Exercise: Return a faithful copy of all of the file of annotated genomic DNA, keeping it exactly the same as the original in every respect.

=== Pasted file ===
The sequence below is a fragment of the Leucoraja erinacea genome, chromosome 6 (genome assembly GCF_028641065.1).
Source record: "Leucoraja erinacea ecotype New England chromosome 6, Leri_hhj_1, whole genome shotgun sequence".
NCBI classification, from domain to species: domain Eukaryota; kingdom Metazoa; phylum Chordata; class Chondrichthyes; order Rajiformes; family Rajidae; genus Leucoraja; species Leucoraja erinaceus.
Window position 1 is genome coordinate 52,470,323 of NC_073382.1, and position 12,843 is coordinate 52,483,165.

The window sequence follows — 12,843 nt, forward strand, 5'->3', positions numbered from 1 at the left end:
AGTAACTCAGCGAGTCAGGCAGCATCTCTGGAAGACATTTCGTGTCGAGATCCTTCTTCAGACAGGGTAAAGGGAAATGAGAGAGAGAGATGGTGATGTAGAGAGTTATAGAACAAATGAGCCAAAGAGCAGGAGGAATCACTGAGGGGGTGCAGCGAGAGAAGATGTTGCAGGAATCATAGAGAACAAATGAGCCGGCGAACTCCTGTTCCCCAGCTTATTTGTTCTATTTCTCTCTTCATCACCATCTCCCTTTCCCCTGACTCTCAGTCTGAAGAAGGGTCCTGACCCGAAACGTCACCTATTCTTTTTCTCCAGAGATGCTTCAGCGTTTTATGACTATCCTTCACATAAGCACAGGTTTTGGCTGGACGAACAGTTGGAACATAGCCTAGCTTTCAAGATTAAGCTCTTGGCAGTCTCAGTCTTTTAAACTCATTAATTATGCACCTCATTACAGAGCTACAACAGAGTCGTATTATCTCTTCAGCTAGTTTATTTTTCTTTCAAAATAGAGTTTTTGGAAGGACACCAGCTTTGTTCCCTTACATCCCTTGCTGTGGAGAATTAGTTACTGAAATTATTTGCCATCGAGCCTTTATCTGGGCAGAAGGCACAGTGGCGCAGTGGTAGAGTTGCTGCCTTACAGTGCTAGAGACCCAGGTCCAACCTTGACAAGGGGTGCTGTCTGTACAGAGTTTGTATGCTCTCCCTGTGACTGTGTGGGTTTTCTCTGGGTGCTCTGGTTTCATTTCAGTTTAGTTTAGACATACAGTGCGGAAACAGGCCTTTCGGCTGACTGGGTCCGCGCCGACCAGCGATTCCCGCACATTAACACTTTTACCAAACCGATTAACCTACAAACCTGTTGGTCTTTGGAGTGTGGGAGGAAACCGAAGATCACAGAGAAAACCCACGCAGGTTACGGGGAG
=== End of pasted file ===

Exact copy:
The sequence below is a fragment of the Leucoraja erinacea genome, chromosome 6 (genome assembly GCF_028641065.1).
Source record: "Leucoraja erinacea ecotype New England chromosome 6, Leri_hhj_1, whole genome shotgun sequence".
NCBI classification, from domain to species: domain Eukaryota; kingdom Metazoa; phylum Chordata; class Chondrichthyes; order Rajiformes; family Rajidae; genus Leucoraja; species Leucoraja erinaceus.
Window position 1 is genome coordinate 52,470,323 of NC_073382.1, and position 12,843 is coordinate 52,483,165.

The window sequence follows — 12,843 nt, forward strand, 5'->3', positions numbered from 1 at the left end:
AGTAACTCAGCGAGTCAGGCAGCATCTCTGGAAGACATTTCGTGTCGAGATCCTTCTTCAGACAGGGTAAAGGGAAATGAGAGAGAGAGATGGTGATGTAGAGAGTTATAGAACAAATGAGCCAAAGAGCAGGAGGAATCACTGAGGGGGTGCAGCGAGAGAAGATGTTGCAGGAATCATAGAGAACAAATGAGCCGGCGAACTCCTGTTCCCCAGCTTATTTGTTCTATTTCTCTCTTCATCACCATCTCCCTTTCCCCTGACTCTCAGTCTGAAGAAGGGTCCTGACCCGAAACGTCACCTATTCTTTTTCTCCAGAGATGCTTCAGCGTTTTATGACTATCCTTCACATAAGCACAGGTTTTGGCTGGACGAACAGTTGGAACATAGCCTAGCTTTCAAGATTAAGCTCTTGGCAGTCTCAGTCTTTTAAACTCATTAATTATGCACCTCATTACAGAGCTACAACAGAGTCGTATTATCTCTTCAGCTAGTTTATTTTTCTTTCAAAATAGAGTTTTTGGAAGGACACCAGCTTTGTTCCCTTACATCCCTTGCTGTGGAGAATTAGTTACTGAAATTATTTGCCATCGAGCCTTTATCTGGGCAGAAGGCACAGTGGCGCAGTGGTAGAGTTGCTGCCTTACAGTGCTAGAGACCCAGGTCCAACCTTGACAAGGGGTGCTGTCTGTACAGAGTTTGTATGCTCTCCCTGTGACTGTGTGGGTTTTCTCTGGGTGCTCTGGTTTCATTTCAGTTTAGTTTAGACATACAGTGCGGAAACAGGCCTTTCGGCTGACTGGGTCCGCGCCGACCAGCGATTCCCGCACATTAACACTTTTACCAAACCGATTAACCTACAAACCTGTTGGTCTTTGGAGTGTGGGAGGAAACCGAAGATCACAGAGAAAACCCACGCAGGTTACGGGGAG